This GigaOm Research Reprint Expires Apr 24, 2024

GigaOm Maturity Model: CI/CD

An Actionable Guide to Evolving Software Delivery

1. Introduction

This GigaOm Maturity Model report was commissioned by CloudBees.

Innovation and excellence in software delivery are core components of digital transformation. Modern applications development and CI/CD tools have expanded to include enterprise value-added features.

Most large companies are at an early stage in the effort and investment necessary to master the tools and practices of software transformation. In most cases, it takes several years of commitment to master CI/CD and reap the full rewards. However, incremental progress can be made quickly, along with increasing returns on investment.

The maturity model shows IT leaders how commitment to CI/CD produces results early and breaks down how the investment continues to grow in value. It is a powerful model for organizations considering the investment to develop buy-in among teams and decision-makers. Finally, it is a valuable reference for setting up business and DevOps teams to accelerate consistently and succeed at software delivery transformation.

GigaOm Maturity Model

This GigaOm Maturity Model provides context and expected outcomes for organizations that seek to transform software delivery with CI/CD tools and practices. It illustrates common landmarks of meaningful progress and describes the long-term value that can be expected from continuous improvement.

The maturity model begins at Level 0, which maps common characteristics of organizations with no maturity in CI/CD. It progresses through each level, characterized by growing consistency, quality, and speed in Levels 1 through 3. These stages take the longest time to achieve but return great value on investment. The final levels of the maturity model illustrate the experiences typical of organizations who have become proficient in CI/CD practices and have even become industry leaders. Not all organizations will have a goal to achieve this level of mastery, but any modern software development effort should strive for a level of maturity that ensures speed and quality.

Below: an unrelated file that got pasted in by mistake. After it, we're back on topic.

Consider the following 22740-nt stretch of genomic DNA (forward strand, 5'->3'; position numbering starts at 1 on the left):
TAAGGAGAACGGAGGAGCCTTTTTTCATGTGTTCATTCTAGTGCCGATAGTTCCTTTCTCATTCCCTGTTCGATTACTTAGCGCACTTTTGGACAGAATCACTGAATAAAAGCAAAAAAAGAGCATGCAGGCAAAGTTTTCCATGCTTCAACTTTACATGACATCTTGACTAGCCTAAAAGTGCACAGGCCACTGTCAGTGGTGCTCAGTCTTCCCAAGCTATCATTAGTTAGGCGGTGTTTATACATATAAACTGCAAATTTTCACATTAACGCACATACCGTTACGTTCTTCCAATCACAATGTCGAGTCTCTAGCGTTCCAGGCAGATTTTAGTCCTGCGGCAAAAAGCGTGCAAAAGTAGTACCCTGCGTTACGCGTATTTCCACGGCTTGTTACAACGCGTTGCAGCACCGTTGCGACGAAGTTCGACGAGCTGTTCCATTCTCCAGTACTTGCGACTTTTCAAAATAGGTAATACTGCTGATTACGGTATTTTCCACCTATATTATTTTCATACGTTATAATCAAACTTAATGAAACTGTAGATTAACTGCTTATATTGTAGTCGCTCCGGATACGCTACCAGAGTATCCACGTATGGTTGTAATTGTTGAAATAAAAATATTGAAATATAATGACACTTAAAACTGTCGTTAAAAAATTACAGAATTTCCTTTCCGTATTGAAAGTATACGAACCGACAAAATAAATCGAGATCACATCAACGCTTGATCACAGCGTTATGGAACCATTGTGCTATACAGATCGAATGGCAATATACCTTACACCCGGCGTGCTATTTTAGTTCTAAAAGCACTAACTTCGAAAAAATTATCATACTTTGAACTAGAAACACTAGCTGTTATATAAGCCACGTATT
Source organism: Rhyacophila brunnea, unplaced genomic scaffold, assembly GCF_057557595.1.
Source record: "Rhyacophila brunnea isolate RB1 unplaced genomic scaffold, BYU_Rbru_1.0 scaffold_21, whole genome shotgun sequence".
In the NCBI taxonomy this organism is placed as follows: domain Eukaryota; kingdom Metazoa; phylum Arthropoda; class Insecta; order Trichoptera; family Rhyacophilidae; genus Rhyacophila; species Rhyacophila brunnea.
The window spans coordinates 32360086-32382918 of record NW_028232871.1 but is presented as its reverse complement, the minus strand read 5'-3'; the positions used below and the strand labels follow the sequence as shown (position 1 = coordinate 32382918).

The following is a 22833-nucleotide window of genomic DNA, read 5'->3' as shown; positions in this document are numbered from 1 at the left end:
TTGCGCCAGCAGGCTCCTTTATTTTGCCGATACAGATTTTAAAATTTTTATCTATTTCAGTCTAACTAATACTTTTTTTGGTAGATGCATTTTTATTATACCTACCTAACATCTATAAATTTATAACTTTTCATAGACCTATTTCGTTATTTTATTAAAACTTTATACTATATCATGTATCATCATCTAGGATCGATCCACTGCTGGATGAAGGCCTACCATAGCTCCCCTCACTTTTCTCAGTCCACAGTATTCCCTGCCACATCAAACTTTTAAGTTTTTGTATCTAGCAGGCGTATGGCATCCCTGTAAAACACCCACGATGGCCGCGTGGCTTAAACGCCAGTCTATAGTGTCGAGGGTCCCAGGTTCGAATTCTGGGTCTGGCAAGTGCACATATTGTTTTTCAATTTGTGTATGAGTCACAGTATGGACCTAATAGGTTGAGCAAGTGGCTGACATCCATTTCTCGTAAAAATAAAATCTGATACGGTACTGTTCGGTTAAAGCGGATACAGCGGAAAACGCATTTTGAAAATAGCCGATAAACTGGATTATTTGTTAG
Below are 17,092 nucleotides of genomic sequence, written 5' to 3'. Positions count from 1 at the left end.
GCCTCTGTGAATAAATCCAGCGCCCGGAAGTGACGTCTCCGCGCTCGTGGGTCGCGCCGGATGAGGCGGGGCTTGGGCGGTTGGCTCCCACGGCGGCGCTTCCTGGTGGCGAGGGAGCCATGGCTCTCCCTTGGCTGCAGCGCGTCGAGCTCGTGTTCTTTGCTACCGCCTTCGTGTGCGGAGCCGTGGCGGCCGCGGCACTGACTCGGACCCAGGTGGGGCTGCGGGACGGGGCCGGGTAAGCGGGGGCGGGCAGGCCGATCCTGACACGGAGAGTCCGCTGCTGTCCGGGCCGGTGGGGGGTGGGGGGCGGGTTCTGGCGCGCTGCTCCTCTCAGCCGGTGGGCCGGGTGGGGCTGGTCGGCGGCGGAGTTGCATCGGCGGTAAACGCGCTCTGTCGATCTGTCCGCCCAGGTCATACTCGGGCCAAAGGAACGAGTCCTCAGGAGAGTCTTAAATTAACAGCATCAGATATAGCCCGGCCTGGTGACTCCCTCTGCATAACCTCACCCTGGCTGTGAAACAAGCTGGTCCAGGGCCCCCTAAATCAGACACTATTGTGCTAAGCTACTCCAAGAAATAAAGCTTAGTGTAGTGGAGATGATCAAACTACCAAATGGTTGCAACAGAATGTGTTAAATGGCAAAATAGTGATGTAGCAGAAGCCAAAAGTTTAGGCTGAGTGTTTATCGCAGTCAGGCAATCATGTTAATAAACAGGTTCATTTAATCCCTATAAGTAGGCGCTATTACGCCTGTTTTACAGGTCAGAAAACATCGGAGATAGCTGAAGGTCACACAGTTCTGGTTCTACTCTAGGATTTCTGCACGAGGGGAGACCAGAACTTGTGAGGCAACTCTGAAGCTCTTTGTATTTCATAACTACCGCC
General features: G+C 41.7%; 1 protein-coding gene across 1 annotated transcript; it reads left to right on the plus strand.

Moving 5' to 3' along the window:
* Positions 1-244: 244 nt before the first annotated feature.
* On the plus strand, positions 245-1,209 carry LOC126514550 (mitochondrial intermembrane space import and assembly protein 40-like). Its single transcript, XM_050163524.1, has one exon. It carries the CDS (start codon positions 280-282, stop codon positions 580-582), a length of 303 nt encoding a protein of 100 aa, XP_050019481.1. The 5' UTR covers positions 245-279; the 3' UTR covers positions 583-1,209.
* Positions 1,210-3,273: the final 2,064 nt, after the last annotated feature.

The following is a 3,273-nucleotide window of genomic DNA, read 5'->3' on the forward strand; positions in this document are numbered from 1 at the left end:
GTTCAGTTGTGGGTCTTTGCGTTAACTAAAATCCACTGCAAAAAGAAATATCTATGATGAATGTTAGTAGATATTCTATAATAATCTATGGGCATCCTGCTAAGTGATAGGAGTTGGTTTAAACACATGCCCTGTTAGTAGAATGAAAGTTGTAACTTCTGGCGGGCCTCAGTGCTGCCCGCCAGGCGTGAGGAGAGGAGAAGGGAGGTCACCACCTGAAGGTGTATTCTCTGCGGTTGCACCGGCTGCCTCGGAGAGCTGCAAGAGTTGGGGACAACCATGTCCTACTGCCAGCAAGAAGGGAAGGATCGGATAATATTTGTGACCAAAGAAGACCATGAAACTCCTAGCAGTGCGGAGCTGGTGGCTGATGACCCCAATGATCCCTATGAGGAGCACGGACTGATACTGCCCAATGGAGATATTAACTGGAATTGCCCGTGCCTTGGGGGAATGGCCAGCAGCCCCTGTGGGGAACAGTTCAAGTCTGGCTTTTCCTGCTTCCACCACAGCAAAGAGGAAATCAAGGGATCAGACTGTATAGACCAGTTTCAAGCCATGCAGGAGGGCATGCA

2. CI/CD Maturity Model

2.1 Strategy

• Little collaboration between IT and business partners

• KPIs and other metrics are not measures of value

• Inconsistent release schedule
• Identify KPIs and process to validate

• Standards and policies defined

• Identify experts and champions in the org

• Identify business partners
• Ability to measure progress across all KPIs

• Product teams spend less time on admin

• Product teams have better focus due to less context switching
• Product teams focused on the right features

• Development work streams are driven by KPIs and connected to the value stream

• Releases composed of individual bug fixes or features

• Excellent quality control
• Users are accustomed to bug-free software

• Effective communication and actionable feedback loop between IT and business

• Deployments routinely use progressive delivery for a gradual and methodical rollout
• Providing software products that meet customers’ expectations

• Innovation is brought to market fast and incrementally

• Releases transparent to the end user, the software is like a living document, constantly improving with each sprint
Source: GigaOm 2023

2.2 Automation

• Manual builds

• Manual deployments

• Manual Testing
• Automated tests available for critical functionality

• Critical functionality has unit test coverage

• Builds can be deployed by script
• All builds are automated

• Release orchestration harmonizes manual tasks with automated DevOps

• Critical aspects of the DevOps workflow represented as code
• Builds are automatically initiated and deployed to appropriate environments at every commit

• Automated tests prevent breaking changes from disrupting integration environments

• All DevOps workflow represented as code
• Automated rollbacks prevent downtime in critical pipelines

• Stakeholders have confidence that all environments are up-to-date

• Helpdesk and user training are part of the release pipeline
• All features released via managed processes and committed via user acceptance